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I am given a Finite Automaton and the question is to design an Equivalent PDA for it. This is my FA: FA

Is this PDA correct or do I need to add a stack to it? If its right when is the stack needed? PDA

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    $\begingroup$ I don't really understand the picture to say if it's correct, but yes, for regular languages you don't need a stack. Stack gives PDA power to recognize languages which FA can't. So it's natural that you don't need this power for regular languages. $\endgroup$ – Dmitry Jul 15 at 9:38
  • $\begingroup$ By "don't need" I mean that PDA won't use it. Of course, to match PDA definition, you still have to write some trivial rules for stack manipulation: in the beginning put a certain symbol (say, S) on the stack, and for each transition simply replace S with S. $\endgroup$ – Dmitry Jul 15 at 9:48
  • $\begingroup$ This is my confusion. If in exams the question is to draw a PDA for an FA do I have to draw a PDA with all the push, pop symbols or I can just draw it with read, start and accept symbols. I got it that we don't need a stack but on paper how will we draw such PDA? $\endgroup$ – Mateen Kiani Jul 15 at 9:58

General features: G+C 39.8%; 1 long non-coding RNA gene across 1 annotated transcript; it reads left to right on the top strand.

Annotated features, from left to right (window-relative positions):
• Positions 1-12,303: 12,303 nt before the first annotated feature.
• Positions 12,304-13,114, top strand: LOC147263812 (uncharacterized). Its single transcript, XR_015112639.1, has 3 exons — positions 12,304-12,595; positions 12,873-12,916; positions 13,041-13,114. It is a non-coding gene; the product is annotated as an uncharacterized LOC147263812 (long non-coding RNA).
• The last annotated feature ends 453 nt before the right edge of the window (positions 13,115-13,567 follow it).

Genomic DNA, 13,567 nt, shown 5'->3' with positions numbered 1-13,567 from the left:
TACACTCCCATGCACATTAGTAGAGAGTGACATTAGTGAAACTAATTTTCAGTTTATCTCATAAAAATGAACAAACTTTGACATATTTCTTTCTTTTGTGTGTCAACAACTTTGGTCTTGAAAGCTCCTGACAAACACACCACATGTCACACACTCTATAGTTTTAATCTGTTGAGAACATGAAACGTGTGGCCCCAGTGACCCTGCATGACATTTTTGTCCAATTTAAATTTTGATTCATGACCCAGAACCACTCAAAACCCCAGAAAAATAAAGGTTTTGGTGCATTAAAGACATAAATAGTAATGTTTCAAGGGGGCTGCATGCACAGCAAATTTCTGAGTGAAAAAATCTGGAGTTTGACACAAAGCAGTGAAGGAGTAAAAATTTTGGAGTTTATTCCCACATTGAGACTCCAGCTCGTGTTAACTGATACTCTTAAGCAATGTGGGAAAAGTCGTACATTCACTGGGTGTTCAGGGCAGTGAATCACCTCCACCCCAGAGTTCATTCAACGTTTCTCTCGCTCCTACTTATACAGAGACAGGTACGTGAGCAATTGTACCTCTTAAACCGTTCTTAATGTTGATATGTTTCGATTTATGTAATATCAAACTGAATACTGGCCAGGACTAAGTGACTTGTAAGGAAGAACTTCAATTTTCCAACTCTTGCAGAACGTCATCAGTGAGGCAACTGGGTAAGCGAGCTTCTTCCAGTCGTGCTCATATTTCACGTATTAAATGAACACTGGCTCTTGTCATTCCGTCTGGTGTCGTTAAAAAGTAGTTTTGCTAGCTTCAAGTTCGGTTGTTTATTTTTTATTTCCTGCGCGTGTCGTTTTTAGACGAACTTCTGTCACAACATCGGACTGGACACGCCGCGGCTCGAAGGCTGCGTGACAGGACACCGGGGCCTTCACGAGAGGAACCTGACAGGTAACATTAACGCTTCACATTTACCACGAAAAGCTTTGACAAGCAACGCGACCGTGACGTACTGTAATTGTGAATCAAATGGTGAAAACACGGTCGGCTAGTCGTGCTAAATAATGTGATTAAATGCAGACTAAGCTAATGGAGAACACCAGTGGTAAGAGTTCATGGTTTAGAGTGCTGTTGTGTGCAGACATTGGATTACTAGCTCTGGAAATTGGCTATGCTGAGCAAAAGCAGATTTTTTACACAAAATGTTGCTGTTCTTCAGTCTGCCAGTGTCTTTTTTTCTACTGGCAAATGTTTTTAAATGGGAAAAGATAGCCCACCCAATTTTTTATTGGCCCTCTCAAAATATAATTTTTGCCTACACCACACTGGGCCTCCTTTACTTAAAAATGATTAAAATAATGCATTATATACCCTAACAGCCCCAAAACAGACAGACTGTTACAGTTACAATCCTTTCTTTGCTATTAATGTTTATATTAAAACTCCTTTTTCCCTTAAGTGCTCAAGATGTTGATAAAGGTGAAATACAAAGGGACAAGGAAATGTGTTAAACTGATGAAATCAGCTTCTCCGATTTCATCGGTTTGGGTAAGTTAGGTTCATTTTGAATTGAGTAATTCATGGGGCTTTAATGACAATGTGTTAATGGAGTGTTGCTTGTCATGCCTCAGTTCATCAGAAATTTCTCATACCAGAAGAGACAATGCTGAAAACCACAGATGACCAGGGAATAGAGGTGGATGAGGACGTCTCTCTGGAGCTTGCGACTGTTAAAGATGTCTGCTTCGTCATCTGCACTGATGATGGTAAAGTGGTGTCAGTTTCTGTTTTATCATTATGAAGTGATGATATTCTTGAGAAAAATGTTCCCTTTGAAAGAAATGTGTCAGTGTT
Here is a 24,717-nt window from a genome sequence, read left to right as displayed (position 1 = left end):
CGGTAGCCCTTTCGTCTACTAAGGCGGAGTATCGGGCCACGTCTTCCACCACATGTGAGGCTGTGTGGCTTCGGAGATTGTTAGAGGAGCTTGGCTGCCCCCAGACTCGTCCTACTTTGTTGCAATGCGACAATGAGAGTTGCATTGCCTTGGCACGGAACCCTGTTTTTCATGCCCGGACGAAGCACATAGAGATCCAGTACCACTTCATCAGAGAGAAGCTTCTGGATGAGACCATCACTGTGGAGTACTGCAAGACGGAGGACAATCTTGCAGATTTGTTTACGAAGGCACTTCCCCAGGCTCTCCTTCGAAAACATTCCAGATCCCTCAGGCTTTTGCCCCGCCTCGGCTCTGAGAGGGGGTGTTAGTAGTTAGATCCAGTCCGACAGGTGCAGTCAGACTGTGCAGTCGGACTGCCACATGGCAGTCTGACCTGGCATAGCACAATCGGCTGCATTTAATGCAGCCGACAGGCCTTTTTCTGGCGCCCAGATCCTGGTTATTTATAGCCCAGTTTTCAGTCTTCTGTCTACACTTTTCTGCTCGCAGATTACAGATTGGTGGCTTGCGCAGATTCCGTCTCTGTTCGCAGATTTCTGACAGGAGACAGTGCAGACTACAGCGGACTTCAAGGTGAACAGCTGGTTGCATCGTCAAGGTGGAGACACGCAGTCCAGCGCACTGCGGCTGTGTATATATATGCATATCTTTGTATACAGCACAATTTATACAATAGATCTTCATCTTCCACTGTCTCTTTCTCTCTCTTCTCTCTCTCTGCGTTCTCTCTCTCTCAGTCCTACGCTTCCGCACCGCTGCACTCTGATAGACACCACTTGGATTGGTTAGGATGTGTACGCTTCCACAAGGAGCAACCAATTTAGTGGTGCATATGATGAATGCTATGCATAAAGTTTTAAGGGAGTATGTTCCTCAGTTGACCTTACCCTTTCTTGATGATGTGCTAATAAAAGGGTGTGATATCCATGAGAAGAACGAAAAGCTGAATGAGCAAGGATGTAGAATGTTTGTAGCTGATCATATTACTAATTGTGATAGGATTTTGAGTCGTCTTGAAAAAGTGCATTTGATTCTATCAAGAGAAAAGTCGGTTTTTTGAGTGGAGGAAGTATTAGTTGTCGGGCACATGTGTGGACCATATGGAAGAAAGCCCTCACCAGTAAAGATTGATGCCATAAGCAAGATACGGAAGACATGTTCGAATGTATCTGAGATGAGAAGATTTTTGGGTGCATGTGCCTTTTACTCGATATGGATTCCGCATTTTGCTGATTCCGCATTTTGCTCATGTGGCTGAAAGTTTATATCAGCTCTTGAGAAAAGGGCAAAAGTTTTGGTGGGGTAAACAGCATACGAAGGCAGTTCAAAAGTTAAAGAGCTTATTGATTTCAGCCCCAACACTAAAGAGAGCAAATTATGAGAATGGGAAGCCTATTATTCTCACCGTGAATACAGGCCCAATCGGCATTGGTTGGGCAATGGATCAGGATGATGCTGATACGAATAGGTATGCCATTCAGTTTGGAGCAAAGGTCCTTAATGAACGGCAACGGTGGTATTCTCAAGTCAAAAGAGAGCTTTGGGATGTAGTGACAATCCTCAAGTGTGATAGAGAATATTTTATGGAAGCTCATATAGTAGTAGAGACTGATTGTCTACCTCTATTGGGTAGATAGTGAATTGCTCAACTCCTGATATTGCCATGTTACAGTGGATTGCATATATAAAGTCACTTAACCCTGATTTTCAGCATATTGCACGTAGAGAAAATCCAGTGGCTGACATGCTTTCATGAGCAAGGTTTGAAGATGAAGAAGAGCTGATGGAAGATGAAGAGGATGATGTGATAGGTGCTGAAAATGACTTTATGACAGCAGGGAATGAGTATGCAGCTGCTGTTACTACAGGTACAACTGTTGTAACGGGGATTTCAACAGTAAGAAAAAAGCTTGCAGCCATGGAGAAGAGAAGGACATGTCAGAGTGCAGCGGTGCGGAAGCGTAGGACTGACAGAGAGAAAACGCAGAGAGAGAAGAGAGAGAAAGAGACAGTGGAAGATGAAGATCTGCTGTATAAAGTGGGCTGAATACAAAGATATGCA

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    $\begingroup$ We can't answer your question; your instructor would be the one to ask. $\endgroup$ – Rick Decker Jul 15 at 14:15
  • $\begingroup$ For those who are as confused as I was by the diagrams in this question: (1) DFA +/- notation; (2) read/push/pop PDA notation. The PDA notation I'm familiar with is completely different (basically the JFLAP-style DFA notation but with more stuff written on each transition edge). $\endgroup$ – Aaron Rotenberg Jul 15 at 15:43

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